Public–private partnerships have been presented as an opportunity to improve the input and output legitimacy of global environmental governance, and they were endorsed by intergovernmental agreement at the Johannesburg Summit in 2002. However, their potential to contribute substantially to these aims has also been questioned. For partnerships working in the water sector, the implications of private sector participation for legitimate water governance have been disputed, for example regarding whether public–private partnerships can provide water that is affordable and accessible to all, and whether they provide opportunities for local stakeholder participation. In this article, these discussions are examined with respect to several examples of public–private partnerships registered with the UN Commission on Sustainable Development. The analysis indicates that these partnerships partially address these criticisms, but also have their own shortcomings.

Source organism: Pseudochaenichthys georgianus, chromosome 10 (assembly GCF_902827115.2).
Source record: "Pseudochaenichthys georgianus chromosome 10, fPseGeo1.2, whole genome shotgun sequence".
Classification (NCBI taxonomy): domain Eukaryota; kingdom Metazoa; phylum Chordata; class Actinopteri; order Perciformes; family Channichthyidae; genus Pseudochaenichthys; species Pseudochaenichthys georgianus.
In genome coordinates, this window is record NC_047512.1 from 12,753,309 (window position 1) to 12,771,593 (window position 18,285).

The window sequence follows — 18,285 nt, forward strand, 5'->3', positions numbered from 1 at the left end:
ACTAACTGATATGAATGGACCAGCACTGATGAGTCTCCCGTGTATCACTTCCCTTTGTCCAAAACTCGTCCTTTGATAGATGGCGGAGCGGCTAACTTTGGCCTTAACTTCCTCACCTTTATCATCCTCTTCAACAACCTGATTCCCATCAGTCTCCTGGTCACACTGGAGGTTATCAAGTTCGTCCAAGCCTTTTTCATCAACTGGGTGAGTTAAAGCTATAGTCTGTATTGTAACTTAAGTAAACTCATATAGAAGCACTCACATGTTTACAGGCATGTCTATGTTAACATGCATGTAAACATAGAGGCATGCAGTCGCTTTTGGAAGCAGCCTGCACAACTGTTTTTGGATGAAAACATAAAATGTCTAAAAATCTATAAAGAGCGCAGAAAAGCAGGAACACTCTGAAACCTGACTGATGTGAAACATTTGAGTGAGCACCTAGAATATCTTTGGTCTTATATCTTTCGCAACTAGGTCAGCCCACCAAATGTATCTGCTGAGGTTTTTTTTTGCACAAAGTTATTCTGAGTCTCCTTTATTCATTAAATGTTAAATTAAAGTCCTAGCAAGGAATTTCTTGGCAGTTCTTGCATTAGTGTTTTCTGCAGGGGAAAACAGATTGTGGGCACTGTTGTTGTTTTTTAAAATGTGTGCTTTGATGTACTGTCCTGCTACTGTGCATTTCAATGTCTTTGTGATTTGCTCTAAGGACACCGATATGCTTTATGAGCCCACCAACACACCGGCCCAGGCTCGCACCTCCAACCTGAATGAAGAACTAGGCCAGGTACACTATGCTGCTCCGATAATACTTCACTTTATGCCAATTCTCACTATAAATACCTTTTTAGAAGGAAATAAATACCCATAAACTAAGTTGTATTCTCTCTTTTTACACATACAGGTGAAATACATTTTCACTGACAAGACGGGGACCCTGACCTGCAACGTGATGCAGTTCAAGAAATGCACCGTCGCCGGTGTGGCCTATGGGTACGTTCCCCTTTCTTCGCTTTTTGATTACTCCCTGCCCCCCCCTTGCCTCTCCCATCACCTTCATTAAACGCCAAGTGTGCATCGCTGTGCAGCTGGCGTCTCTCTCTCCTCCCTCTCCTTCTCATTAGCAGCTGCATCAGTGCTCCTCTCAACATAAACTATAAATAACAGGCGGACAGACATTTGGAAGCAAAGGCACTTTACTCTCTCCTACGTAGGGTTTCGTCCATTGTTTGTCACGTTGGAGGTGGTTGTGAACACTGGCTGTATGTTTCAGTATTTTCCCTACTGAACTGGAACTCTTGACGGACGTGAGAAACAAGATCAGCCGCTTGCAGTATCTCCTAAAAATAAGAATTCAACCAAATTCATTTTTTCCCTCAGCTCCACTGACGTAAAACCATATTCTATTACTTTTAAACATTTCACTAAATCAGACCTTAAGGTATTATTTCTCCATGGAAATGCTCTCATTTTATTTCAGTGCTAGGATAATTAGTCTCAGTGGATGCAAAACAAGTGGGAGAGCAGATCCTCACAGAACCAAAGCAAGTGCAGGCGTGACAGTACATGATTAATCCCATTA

- The article examines the legitimacy of public-private partnerships in the water sector.
- Partnerships face challenges regarding affordability, access and participation.
- Strategies addressing these challenges include voluntary labor contributions.
- However, these strategies may also raise concerns.
Water governance; Public–private partnerships; Input legitimacy; Output legitimacy